As more new outlets, tech companies and film festivals become interested in cinematic VR projects, filmmakers are doing the same. Co.Design’s Mark Wilson extensive report announces that HELVETICA director Gary Hustwit has launched an ambitious new VR production company called Scenic. “Scenic’s focus is producing short, documentary content in 360 degrees for virtual reality headsets. A lot of it, fast. In its first year, Scenic will release 40 different projects, which is the sort of pace only made possible by the collective of documentarian all-stars he’s assembled to take part: Amir Bar-Lev (THE TILLMAN STORY), Marshall Curry (STREET FIGHT), Jessica Edwards (MAVIS!), Heidi Ewing and Rachel Grady (JESUS CAMP), Liz Garbus (WHAT HAPPENED, MISS SIMONE?), Sam Green (THE WEATHER UNDERGROUND), Dawn Porter (TRAPPED), and Lucy Raven (CHINA TOWN).” With a lineup like that, how could one not be intrigued?

Now, onto festival news, beginning with Tom Roston‘s report on the “urgent, enriching, and harrowing” docs at the Full Frame Documentary Film Festival, which started last Thursday and wrapped up yesterday. Chris O’Falt, writing for indieWIRE, highlighted the many female filmmakers who had films at this year’s edition of the festival, while, incredibly, Polygraph published the largest analysis of dialogue in fiction film by gender ever attempted. Realscreen’s Kevin Ritchie also posted a list of eight highlights from the fest, seven of which happen to have been making their world premieres. At What (not) To Doc, Basil Tsiokos previewed the new films on offer at the fest, as well as Brazil’s It’s All True International Documentary Film Festival and the Film Society of Lincoln Center’s nonfiction and hybrid showcase, Art of the Real.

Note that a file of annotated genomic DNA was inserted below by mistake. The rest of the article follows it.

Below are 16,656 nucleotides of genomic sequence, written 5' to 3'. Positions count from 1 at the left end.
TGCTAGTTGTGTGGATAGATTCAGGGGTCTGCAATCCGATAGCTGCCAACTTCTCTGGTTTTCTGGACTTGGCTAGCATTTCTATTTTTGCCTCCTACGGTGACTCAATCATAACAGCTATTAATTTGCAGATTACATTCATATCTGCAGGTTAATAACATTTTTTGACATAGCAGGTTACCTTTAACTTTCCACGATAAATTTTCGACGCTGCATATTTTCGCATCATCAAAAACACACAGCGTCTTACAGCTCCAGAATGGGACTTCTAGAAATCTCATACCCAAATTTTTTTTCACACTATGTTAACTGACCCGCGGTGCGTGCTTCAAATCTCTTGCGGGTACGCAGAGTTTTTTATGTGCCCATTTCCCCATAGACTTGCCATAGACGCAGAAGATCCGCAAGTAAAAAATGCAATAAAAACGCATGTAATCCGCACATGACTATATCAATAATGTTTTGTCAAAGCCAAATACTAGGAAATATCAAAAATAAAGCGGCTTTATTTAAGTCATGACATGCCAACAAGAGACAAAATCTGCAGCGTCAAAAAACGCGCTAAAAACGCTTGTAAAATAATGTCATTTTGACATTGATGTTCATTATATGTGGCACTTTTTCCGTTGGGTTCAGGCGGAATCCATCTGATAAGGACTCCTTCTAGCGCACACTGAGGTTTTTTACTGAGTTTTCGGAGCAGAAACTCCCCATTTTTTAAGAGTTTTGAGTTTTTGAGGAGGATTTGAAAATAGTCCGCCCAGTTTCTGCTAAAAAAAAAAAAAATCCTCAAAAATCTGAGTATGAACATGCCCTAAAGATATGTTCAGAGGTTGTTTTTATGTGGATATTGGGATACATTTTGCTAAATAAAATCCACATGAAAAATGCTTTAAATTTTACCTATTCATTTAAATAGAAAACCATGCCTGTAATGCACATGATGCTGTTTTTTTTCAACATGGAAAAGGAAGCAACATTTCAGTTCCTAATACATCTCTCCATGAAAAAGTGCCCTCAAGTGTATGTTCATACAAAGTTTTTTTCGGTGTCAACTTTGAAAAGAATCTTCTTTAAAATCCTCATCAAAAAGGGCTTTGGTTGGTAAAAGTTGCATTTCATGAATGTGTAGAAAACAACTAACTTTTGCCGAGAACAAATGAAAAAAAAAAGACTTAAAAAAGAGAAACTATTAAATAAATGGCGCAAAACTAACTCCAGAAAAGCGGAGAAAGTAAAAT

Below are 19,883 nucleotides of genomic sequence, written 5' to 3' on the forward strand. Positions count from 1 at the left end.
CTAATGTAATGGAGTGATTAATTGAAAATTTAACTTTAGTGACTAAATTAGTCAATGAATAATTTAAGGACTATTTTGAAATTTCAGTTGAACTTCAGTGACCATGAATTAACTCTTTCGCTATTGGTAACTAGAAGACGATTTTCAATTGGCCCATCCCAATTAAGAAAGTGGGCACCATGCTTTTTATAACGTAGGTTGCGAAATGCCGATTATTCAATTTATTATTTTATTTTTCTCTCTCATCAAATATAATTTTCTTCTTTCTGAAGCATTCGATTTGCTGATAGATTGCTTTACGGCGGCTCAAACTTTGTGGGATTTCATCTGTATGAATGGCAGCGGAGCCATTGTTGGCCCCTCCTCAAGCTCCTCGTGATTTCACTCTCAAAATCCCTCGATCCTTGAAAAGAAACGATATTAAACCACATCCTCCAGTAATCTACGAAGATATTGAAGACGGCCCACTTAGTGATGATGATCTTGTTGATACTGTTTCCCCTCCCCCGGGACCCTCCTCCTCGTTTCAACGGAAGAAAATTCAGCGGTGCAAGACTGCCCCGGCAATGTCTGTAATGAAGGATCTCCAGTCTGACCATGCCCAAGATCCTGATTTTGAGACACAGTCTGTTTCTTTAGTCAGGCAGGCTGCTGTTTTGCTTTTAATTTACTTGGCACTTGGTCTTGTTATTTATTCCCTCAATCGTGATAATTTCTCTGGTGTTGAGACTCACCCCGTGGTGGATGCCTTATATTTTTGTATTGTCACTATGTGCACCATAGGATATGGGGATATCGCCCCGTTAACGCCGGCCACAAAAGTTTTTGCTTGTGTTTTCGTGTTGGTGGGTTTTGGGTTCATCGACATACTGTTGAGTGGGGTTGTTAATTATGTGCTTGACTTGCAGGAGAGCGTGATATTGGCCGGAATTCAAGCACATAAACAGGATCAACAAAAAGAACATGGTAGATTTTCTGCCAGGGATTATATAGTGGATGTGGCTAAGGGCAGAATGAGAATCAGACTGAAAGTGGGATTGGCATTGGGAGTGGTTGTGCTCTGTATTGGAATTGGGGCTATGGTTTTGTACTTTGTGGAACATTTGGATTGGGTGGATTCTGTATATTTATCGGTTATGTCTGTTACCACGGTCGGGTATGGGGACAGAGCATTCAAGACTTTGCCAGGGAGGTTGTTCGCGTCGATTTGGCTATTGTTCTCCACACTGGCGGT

David Ehrlich and Eric Kohn wrote a piece on five must-watch docs at Art of the Real, while the Film Comment staff made the hybrid series the focus of conversation in their latest podcast. Looking at the upcoming Tribeca film festival and beyond, Mekado Murphy listed the upcoming NYC festivals in The New York Times, while Melena Ryzik‘s post-VAXXED controversy piece on the responsibilities involved in programming major film festivals sees our own Thom Powers admitting, “I feel that pressure more and more each year. Because documentaries are getting more ambitious, I think that there is a healthy anxiety for any film festival programmer to be worrying over the works that they’re presenting. If I didn’t feel anxious, it would be a sign that I’m really playing it safe with the films I show.” Meanwhile, Variety’s Martin Dale reported on the programming at this year’s edition of IFF Panama and the four day work shop with Patricio Guzmán, whose own film NOSTALGIA FOR THE LIGHT was featured by Ross McDonnell in MUBI’s Notebook. And finally, the Stephen Follows Film Data and Education published a substantial overview of shifting trends in how film festival submission processes.

Tomorrow, we host EP/Director/Writer Rhys Thomas and EP/Director Alex Buono for a screening of two of their favorite episodes of DOCUMENTARY NOW! along with clips from the films that inspired the episodes. DOCUMENTARY NOW! DECONSTRUCTED is available only to STF spring season pass holders; no individual tickets will be sold to this event. Visit here to purchase a season pass.